*What’s next for you?

 

Cold Aim, the last book in the Line of Duty series, It finishes up the story of Tess and Oliver. Now, I’m working on a proposal for a new book and a new series.

 

 

 

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Available now for pre-order. Out July 19, 2019.

 

 

 

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Books & Blurbs: A Sharp Solitude by Christine Carbo

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“Reading is a conversation. All books talk. But a good book listens as well.” – Mark Haddon

 

 

A Sharp Solitude Christine Carbo

 

 

A gripping new mystery from the “fresh new voice in the thriller genre” (Steve Berry, New York Times bestselling author) and author of The Wild Inside, set in the magnificent and brutal terrain of Glacier National Park—for fans of C.J. Box and Nevada Barr.

 

BLURB

In the darkening days of autumn, in a remote region near the Canadian border, a journalist has been murdered. Anne Marie Johnson was last seen with Reeve Landon, whose chocolate Labrador was part of an article she had been writing about a scientific canine research program. Now Landon is the prime suspect. Intensely private and paranoid, in a panic that he’ll be wrongfully arrested, he ventures deep into in the woods. Even as he evades the detective, Landon secretly feels the whole thing is somehow deserved, a karmic punishment for a horrifying crime he committed as a young boy.

While Montana FBI investigator Ali Paige is not officially assigned to the case, Landon—an ex-boyfriend and the father of her child—needs help. Ali has only one objective for snooping around the edges of an investigation she’s not authorized to pursue: to save her daughter the shame of having a father in jail and the pain of abandonment she endured as a child. As the clock ticks and the noose tightens around Landon’s neck, Ali isn’t sure how far she will go to find out the truth. And what if the truth is not something she wants to know?

A Sharp Solitude is a study of two flawed characters, bonded by a child, trying to make their way in an extraordinary place where escape seems possible. But no one can ever really outrun their demons, even in the vast terrain of Glacier, the ultimate backdrop for a journey of the soul.

 

BLURB RATING – 9/10 

This is a well written blurb that whets your appetite for the story. I love how it begins–“In the darkening days of Autumn, in a remote region near the Canadian border…” I was hooked on the first sentence! You can even say that the first sentence tells a story. You have an interesting setting, a particular season, and dazzling crime to be solved. Boom! Great blurb.

 

First Chapter Impressions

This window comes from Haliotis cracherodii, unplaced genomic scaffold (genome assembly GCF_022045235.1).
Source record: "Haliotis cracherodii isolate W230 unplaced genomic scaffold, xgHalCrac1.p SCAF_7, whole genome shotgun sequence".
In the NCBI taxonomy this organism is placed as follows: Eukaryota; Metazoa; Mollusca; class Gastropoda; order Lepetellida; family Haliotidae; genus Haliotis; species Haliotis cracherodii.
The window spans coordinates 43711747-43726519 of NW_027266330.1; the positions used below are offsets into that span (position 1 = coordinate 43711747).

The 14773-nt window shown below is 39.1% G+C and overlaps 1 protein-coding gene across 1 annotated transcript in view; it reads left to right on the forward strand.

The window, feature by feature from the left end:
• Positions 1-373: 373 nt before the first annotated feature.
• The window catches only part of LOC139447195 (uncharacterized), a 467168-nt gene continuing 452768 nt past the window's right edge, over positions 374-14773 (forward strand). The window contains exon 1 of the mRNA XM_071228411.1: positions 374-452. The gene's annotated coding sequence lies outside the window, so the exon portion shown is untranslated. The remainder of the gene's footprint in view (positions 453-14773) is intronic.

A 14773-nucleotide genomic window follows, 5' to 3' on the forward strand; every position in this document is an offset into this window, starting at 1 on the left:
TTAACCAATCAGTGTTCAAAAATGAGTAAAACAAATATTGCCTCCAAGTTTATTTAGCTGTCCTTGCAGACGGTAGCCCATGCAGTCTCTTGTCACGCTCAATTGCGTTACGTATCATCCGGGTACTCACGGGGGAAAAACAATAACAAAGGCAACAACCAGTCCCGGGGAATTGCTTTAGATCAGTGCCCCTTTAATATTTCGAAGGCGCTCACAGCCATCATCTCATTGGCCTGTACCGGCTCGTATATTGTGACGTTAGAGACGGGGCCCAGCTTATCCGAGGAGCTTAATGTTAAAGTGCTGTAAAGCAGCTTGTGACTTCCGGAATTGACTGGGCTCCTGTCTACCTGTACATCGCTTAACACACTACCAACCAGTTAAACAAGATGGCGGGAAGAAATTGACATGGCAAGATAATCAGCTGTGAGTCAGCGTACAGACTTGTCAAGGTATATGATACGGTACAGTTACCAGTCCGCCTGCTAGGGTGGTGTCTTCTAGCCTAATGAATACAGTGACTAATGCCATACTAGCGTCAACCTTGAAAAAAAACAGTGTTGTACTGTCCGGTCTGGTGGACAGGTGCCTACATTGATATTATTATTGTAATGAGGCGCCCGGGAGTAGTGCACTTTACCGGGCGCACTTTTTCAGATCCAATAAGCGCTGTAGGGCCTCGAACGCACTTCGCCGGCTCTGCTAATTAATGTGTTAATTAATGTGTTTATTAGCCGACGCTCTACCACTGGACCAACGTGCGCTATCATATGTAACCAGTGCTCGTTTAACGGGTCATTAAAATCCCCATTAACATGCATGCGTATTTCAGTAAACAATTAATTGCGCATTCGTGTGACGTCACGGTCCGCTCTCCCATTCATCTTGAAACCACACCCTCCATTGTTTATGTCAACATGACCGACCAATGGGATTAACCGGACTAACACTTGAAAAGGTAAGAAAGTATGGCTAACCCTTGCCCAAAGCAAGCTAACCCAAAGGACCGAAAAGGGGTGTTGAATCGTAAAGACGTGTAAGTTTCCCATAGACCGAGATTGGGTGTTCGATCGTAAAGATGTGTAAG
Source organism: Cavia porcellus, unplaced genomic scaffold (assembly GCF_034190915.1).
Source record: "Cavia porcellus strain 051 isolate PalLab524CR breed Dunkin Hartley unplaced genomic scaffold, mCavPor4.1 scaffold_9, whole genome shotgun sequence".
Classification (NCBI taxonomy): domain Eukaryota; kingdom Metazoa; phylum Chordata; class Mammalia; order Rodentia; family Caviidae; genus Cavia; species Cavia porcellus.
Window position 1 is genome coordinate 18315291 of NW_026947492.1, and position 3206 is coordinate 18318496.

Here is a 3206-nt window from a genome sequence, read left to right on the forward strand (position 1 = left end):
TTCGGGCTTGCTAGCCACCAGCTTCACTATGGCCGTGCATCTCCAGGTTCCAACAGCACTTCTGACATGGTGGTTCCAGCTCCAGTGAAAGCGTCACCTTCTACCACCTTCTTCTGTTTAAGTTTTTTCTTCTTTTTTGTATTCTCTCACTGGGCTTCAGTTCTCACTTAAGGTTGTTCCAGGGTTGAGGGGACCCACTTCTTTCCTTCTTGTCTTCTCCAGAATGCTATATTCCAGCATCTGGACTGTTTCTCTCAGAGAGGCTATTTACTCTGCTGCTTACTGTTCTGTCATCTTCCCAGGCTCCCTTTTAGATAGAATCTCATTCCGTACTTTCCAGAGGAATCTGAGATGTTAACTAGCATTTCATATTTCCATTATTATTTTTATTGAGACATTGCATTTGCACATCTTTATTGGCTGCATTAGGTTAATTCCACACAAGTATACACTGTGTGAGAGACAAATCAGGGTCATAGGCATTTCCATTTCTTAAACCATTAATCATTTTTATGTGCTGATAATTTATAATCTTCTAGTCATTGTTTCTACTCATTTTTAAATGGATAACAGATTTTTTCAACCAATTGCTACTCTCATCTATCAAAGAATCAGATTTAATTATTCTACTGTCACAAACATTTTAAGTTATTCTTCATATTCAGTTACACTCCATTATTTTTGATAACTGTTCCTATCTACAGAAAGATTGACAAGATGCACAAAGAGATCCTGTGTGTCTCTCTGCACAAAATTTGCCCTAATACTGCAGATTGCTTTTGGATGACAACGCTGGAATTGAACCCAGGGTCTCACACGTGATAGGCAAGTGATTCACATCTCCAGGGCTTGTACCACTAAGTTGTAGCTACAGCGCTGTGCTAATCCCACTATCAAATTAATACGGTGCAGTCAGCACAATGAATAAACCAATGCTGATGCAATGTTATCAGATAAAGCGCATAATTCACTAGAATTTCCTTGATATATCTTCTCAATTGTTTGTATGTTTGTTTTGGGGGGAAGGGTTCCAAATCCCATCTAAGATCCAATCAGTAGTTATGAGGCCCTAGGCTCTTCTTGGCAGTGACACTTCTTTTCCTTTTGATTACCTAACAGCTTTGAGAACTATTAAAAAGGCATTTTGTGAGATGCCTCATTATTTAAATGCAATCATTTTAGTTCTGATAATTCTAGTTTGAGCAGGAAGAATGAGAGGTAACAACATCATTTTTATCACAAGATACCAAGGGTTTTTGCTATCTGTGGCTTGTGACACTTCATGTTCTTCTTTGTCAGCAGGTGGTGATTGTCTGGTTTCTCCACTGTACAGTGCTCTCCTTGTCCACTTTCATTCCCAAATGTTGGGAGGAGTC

This is a darling of a first chapter. I love Christine Carbo’s brand of storytelling. Based upon the blurb and the first chapter, this is the story of Reeve Landon and Montana FBI investigator Ali Paige. Told in the first person point of view of Ali Paige you sense that you’re part of the story. Like she’s  sitting right next to you–or better yet, taking you alongside her as the story is told.

It begins with a traumatic experience in Reeve’s childhood, and a sneak peak into his characteristics and personality. Shortly thereafter Reeve and Ali’s relationship is brought into the story with breadcrumbs from Ali’s past. Really looking forward to reading this book!

 

Book Review: The Wild Inside by Christine Carbo – Glacier Mystery Book #1

 

 

 

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Christine Carbo is the author of The Wild Inside, Mortal Fall, The Weight of Night, and A Sharp Solitude (all from Atria Books/Simon and Schuster) and a recipient of the Womens’ National Book Association Pinckley Prize, the Silver Falchion Award and the High Plains Book Award. After earning a pilot’s license, pursuing various adventures in Norway, and working a brief stint as a flight attendant, she got an MA in English and linguistics and taught college-level courses. She still teaches, in a vastly different realm, as the owner of a Pilates studio. A Florida native, she and her family live in Whitefish, Montana. Find out more at  ChristineCarbo.com

 

 

 

 

Blog Tour Detective Kay Hunter Series: One To Watch by Rachel Amphlett

Detective Kay Hunter

 

 

Detective Kay Hunter and her colleagues are shocked by the vicious murder of a teenage girl at a private party in the Kentish countryside.

 

 

 

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About Audiobook #3

 

Author: Rachel Amphlett

Narrator: Alison Campbell

Length: 7 hours 27 minutes

Publisher: Saxon Publishing⎮2017

Genre: Mystery, Police Procedural

Series: Detective Kay Hunter, Book 3

Release date: Oct. 03, 2017

 

 

 

 

 

Synopsis: Sophie Whittaker shared a terrifying secret. Hours later, she was dead.